Director: Jonathan Demme
Screenwriter: Jonathan Demme
Cast: Anne Hathaway, Debra Winger, Bill Irwin, Tunde Adebimpe, Anna Deavere Smith
Release Date: 2008-10-29
It takes about an hour, but Anne Hathaway finally sheds the Princess Diary glitter that makes her performance as Kym, recovering drug addict on leave from rehab to attend her sister’s wedding, hard to completely believe. Her snotty self-absorption and 12-step clichés eventually undermine her wholesome academic decathlete looks, and you’re able, finally, to grasp the true heartbreak behind the film’s aura of sadness and loss. From that moment on, the film mostly works , but much before, and even some of it afterward, is too similar to attending an actual wedding you won’t get laid at the end of — overly long, and anticlimactic. For segments, the filmmakers seem intent on capturing every uncomfortable nuptial moment, from the awkward rehearsal dinner toasts full of worn-out quips and inside jokes we aren’t in on, to the shitty bands and low-level domestic violence.
Demme’s tight shots and Lumet’s leisurely script are alternately hypnotic and exasperating, and Hathaway’s take on the self-centered addict and ex-model is surprisingly — and probably intentionally — unsympathetic. Her sister Rachel (DeWitt) is often easier to identify with, but Kym remains the main focal point, forcing the viewer to either re-evaluate the extremely unlikable aspects of her personality, or perhaps stop caring altogether. Selecting Hathaway for this role seems like a gamble that only occasionally pays off , but the much of the rest of the cast is solid and better able to disappear into their often shallow characters.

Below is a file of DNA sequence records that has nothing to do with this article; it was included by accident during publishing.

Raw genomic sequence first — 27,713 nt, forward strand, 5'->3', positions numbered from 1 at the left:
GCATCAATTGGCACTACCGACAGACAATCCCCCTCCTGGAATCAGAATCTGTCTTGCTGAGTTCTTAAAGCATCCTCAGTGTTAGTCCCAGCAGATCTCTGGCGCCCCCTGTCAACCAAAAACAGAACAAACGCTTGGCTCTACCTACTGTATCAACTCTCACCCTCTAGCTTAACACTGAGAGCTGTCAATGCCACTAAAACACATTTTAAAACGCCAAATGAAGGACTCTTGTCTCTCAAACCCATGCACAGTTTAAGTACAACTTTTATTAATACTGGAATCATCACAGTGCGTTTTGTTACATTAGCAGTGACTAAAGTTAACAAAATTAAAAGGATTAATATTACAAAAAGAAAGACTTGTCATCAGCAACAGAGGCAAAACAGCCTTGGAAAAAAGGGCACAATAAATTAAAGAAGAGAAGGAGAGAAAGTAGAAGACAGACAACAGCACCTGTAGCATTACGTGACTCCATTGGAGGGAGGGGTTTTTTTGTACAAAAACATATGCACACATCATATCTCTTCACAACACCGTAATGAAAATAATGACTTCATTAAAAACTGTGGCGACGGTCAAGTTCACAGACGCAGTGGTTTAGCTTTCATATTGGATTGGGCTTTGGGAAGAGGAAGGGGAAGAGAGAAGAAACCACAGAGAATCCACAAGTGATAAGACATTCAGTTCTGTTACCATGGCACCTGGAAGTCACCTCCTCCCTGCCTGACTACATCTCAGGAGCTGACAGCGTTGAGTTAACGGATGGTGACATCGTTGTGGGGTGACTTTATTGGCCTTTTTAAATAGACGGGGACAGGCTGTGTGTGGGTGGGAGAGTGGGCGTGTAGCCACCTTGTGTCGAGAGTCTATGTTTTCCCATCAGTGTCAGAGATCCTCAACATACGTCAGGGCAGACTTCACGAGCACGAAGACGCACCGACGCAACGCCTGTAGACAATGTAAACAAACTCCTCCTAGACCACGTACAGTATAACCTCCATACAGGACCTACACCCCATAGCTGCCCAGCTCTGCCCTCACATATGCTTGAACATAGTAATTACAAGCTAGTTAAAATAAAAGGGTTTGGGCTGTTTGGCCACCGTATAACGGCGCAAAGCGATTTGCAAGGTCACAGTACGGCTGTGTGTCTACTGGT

Irwin gives a multifaceted performance as the overprotective father despite the script’s sometimes unsubtle motivations, while Winger’s take on the low-grade bitchy mother is believably undramatic and helps to keep the film from descending into soap operatics. Until a key scene late in the film, casting TV on the Radio frontman Adebimpe as Rachel’s musician-fiancé Sidney seems like an attempt at grabbing some quick indie cred. Adebimpe spends most of the film speechless, acting understandably uncomfortable and out of place while Kym purposefully provokes familial tension and repeatedly attempts to draw attention to herself. And in that way, he often serves as a stand-in for those audience members inwardly squirming at the strained relations.
Attempts at halfhearted humor generally fail to bring relief to the hardest-to-watch moments; all the characters here are too true to life to be genuinely funny. The constant trauma quickly grows tiring, depleting the audience’s emotional investment before it’s had time to accumulate, so that when the big dramatic revelations emerge in the film’s second half, they make less of an impact than they probably should. While Rachel Getting Married is sometimes moving and occasionally even brilliant, its 113 minute runtime is about 30 minutes too long, and will ultimately remind less-patient viewers why they never watch their old wedding tapes anymore. •